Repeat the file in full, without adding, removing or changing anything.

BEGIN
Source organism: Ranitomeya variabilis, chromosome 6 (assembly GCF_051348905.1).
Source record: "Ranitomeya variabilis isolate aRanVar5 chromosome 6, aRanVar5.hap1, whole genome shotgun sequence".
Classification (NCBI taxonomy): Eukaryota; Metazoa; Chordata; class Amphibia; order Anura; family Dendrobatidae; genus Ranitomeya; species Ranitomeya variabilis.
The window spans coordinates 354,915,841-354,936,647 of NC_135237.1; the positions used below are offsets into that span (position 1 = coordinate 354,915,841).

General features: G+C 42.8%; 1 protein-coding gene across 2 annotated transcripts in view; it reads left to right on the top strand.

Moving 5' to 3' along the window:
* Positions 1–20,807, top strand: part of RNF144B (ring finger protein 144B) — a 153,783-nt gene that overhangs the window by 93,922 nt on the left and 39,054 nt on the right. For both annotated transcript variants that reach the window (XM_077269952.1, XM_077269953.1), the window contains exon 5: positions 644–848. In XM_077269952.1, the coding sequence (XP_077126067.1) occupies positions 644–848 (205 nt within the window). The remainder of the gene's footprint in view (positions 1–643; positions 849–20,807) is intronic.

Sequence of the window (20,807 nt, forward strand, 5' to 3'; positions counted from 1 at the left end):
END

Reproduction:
Source organism: Ranitomeya variabilis, chromosome 6 (assembly GCF_051348905.1).
Source record: "Ranitomeya variabilis isolate aRanVar5 chromosome 6, aRanVar5.hap1, whole genome shotgun sequence".
Classification (NCBI taxonomy): Eukaryota; Metazoa; Chordata; class Amphibia; order Anura; family Dendrobatidae; genus Ranitomeya; species Ranitomeya variabilis.
The window spans coordinates 354,915,841-354,936,647 of NC_135237.1; the positions used below are offsets into that span (position 1 = coordinate 354,915,841).

General features: G+C 42.8%; 1 protein-coding gene across 2 annotated transcripts in view; it reads left to right on the top strand.

Moving 5' to 3' along the window:
* Positions 1–20,807, top strand: part of RNF144B (ring finger protein 144B) — a 153,783-nt gene that overhangs the window by 93,922 nt on the left and 39,054 nt on the right. For both annotated transcript variants that reach the window (XM_077269952.1, XM_077269953.1), the window contains exon 5: positions 644–848. In XM_077269952.1, the coding sequence (XP_077126067.1) occupies positions 644–848 (205 nt within the window). The remainder of the gene's footprint in view (positions 1–643; positions 849–20,807) is intronic.

Sequence of the window (20,807 nt, forward strand, 5' to 3'; positions counted from 1 at the left end):